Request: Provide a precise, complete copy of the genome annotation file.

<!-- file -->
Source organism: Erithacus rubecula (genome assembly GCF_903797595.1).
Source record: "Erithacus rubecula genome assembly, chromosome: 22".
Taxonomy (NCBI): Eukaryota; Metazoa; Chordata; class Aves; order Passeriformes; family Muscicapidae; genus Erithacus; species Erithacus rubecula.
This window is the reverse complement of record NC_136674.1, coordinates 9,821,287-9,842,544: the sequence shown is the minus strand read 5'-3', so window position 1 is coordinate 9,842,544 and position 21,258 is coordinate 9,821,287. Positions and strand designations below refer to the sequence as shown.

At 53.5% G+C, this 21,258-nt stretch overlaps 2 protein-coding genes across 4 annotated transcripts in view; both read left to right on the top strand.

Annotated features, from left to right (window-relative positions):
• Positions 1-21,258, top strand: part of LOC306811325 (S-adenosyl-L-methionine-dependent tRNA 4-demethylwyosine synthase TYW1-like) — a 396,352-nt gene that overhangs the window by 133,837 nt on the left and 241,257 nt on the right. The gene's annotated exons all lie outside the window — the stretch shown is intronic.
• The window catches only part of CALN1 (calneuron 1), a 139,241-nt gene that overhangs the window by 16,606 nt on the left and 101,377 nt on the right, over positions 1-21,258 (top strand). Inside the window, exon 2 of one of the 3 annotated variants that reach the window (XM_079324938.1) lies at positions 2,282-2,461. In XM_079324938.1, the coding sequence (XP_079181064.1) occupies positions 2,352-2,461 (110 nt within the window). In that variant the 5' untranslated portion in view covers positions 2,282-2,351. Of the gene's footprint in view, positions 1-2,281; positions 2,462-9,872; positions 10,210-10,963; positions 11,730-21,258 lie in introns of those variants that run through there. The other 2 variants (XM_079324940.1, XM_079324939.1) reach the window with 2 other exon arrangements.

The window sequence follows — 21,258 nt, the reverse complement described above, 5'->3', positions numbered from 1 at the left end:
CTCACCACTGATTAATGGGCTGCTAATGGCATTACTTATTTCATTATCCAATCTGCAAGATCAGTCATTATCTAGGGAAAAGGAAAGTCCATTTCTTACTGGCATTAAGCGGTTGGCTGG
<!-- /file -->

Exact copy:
Source organism: Erithacus rubecula (genome assembly GCF_903797595.1).
Source record: "Erithacus rubecula genome assembly, chromosome: 22".
Taxonomy (NCBI): Eukaryota; Metazoa; Chordata; class Aves; order Passeriformes; family Muscicapidae; genus Erithacus; species Erithacus rubecula.
This window is the reverse complement of record NC_136674.1, coordinates 9,821,287-9,842,544: the sequence shown is the minus strand read 5'-3', so window position 1 is coordinate 9,842,544 and position 21,258 is coordinate 9,821,287. Positions and strand designations below refer to the sequence as shown.

At 53.5% G+C, this 21,258-nt stretch overlaps 2 protein-coding genes across 4 annotated transcripts in view; both read left to right on the top strand.

Annotated features, from left to right (window-relative positions):
• Positions 1-21,258, top strand: part of LOC306811325 (S-adenosyl-L-methionine-dependent tRNA 4-demethylwyosine synthase TYW1-like) — a 396,352-nt gene that overhangs the window by 133,837 nt on the left and 241,257 nt on the right. The gene's annotated exons all lie outside the window — the stretch shown is intronic.
• The window catches only part of CALN1 (calneuron 1), a 139,241-nt gene that overhangs the window by 16,606 nt on the left and 101,377 nt on the right, over positions 1-21,258 (top strand). Inside the window, exon 2 of one of the 3 annotated variants that reach the window (XM_079324938.1) lies at positions 2,282-2,461. In XM_079324938.1, the coding sequence (XP_079181064.1) occupies positions 2,352-2,461 (110 nt within the window). In that variant the 5' untranslated portion in view covers positions 2,282-2,351. Of the gene's footprint in view, positions 1-2,281; positions 2,462-9,872; positions 10,210-10,963; positions 11,730-21,258 lie in introns of those variants that run through there. The other 2 variants (XM_079324940.1, XM_079324939.1) reach the window with 2 other exon arrangements.

The window sequence follows — 21,258 nt, the reverse complement described above, 5'->3', positions numbered from 1 at the left end:
CTCACCACTGATTAATGGGCTGCTAATGGCATTACTTATTTCATTATCCAATCTGCAAGATCAGTCATTATCTAGGGAAAAGGAAAGTCCATTTCTTACTGGCATTAAGCGGTTGGCTGG